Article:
LAUNCH BREAK; Belfast, the City That Built the Titanic, Makes a Huge Impression on Nigel Thompson

The Mirror (London, England), May 5, 2012 | Go to article overview

LAUNCH BREAK; Belfast, the City That Built the Titanic, Makes a Huge Impression on Nigel Thompson


Byline: Nigel Thompson

Unless you've been living in a cave for the past couple of months, you'll be well aware that the liner RMS Titanic hit an iceberg and sank with the loss of 1,514 lives 100 years ago.

The luxury "almost unsinkable" 882ft and 46,000 tonne ship was, of course, built in Belfast at the Harland and Wolff shipyard, which is now the site of the Titanic Belfast centre.

It would be fair to say the birthplace of the ship has aimed to capitalise on the centenary, and who can blame the city for wanting to earn a tourist dollar or two?

So what's all the fuss about? Well, the Titanic Belfast centre is located on the east side of the River Lagan in what's termed the Titanic Quarter, a waterfront regeneration project, and close to the Thompson dry dock where the vessel was fitted out after being launched.

It's a fabulously striking three pointed building at the entrance to Belfast Lough and is designed to represent the bows of the White Star Line's most iconic ships; Titanic, Olympic and Britannic.

The exhibition is housed in nine galleries reached via an impressive atrium with the first dedicated to the history of Belfast and how it became a boom town through linen, cigarette and rope manufacturing.

I overheard some visitors questioning the relevance but I thought it gave some context.

Gallery two moves on to the Harland & Wolff shipyard and the mighty Arrol Gantry that housed the ship during construction.

Here the facts flow fast, and I learned that building the ship cost eight lives and 254 injured (a fatality was described as having "gone to the other yard"), three million rivets were used, foremen wore bowler hats to protect from rivets "accidentally" dropped from the gantry and riveting teams consisted of left- and right-handed hammerers.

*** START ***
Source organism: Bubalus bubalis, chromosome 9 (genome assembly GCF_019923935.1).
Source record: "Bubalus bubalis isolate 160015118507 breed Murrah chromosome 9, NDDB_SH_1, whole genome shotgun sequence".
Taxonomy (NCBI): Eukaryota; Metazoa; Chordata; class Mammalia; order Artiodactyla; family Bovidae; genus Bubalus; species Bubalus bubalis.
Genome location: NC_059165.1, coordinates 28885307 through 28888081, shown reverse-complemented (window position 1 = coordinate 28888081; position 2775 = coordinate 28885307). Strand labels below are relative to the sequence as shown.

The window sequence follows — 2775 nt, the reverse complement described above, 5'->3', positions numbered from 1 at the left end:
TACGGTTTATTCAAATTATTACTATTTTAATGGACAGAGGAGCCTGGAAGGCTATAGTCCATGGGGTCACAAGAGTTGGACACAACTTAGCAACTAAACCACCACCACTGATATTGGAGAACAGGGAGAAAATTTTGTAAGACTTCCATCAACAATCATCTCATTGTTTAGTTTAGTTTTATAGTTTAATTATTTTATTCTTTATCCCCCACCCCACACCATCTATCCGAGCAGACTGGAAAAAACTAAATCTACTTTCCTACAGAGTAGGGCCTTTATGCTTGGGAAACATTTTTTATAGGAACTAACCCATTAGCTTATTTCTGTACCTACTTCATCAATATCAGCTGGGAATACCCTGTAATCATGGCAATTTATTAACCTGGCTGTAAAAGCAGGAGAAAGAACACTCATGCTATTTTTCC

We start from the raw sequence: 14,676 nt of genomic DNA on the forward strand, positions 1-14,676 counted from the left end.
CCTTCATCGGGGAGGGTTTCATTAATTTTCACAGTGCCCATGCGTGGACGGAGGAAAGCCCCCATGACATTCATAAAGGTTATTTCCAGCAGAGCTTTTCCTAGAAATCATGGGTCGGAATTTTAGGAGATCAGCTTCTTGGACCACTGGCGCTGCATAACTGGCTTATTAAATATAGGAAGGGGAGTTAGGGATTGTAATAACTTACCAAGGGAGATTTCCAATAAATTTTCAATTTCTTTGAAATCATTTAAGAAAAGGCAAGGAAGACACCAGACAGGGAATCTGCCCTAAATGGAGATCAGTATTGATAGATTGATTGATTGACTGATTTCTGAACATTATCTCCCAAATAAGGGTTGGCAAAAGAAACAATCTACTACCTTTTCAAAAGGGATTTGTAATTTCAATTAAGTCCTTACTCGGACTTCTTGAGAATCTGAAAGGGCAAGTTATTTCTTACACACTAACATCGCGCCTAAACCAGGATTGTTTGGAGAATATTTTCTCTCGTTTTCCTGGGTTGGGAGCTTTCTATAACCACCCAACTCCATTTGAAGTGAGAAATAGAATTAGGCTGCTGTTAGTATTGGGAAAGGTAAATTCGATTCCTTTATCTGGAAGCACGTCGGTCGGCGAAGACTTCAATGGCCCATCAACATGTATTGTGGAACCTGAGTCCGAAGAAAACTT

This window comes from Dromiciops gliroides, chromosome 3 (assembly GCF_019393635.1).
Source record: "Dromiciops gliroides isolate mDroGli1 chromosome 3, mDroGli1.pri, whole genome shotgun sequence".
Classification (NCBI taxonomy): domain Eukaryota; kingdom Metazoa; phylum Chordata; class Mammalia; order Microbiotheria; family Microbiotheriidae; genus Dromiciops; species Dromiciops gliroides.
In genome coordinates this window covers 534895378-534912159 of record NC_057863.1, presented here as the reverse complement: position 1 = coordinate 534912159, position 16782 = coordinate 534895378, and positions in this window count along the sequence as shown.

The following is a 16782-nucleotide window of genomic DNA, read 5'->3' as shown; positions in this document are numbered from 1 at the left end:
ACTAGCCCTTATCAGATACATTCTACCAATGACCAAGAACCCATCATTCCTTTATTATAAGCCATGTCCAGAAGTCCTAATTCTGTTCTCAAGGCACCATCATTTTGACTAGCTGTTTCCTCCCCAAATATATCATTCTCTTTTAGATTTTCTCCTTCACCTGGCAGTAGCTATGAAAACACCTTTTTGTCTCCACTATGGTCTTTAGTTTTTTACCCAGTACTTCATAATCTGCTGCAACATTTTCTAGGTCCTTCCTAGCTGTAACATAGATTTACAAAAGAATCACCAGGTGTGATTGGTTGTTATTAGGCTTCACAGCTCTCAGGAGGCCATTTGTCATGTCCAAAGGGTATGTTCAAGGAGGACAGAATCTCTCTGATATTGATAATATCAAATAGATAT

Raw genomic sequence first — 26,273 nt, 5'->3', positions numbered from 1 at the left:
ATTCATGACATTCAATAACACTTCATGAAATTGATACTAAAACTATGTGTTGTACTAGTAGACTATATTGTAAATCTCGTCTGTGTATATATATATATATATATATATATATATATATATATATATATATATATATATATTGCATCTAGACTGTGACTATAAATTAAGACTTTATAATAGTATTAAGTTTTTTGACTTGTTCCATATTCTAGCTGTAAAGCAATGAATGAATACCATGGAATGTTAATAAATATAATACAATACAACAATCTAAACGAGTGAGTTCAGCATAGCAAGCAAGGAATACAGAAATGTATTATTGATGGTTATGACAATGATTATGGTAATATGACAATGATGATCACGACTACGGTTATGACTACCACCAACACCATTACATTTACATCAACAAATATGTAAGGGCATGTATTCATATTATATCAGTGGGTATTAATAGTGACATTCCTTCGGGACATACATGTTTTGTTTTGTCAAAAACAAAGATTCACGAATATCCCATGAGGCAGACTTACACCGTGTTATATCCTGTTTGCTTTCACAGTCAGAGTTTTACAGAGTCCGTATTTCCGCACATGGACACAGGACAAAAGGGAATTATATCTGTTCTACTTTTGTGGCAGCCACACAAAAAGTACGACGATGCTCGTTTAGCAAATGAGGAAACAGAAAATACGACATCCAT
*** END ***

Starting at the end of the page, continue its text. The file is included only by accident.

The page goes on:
In this gallery you get a lift up the "gantry" and head to the Shipyard Ride, which consists of cars for six people moving up and down through a reconstruction of the yard. I thought it was, well, genuinely riveting. Next up is the The Launch of Titanic area which looks down the ship's slipway though a window fitted with electrodes that switch from the normal view to a superimposed image of the Titanic. It's really rather clever.

The fourth gallery details the fitting out of the vessel and has mock-ups of all three classes of cabin plus a seriously whizzy CGI tour of the ship from engine room to bridge. I thought this was the highlight of the exhibition.

Passing through the Maiden Voyage gallery, where you "meet" the passengers and crew you arrive at The Sinking, which is subtly handled and reading the displays of the many telegraph messages between the sinking ship and those racing to the rescue was informative and moving.

By now I was getting a slight dose of Titanic overload and perhaps spent less time in The Aftermath and Myths and Legends sections than they deserved - I'd allowed two hours for the whole exhibit but it's not enough.

You wind up your tour at the Visit & Explore the Wreck area, which features fantastic videos on underfoot screens of the Titanic lying on the sea bed two miles down. You then exit via the Ocean Exploration Centre, which details marine biology, archaeology and the mapping of coastal areas.

Belfast isn't all about the Titanic.

It was my first visit and I hadn't expected so many grand Victorian buildings. It's a low-rise city and the streets are generally quite wide so if you're lucky to get sunny weather, as I did, it feels light and airy in a northern European way.

Probably the grandest of all the Victorian structures is the City Hall, a marvellous civic building started in 1898. …

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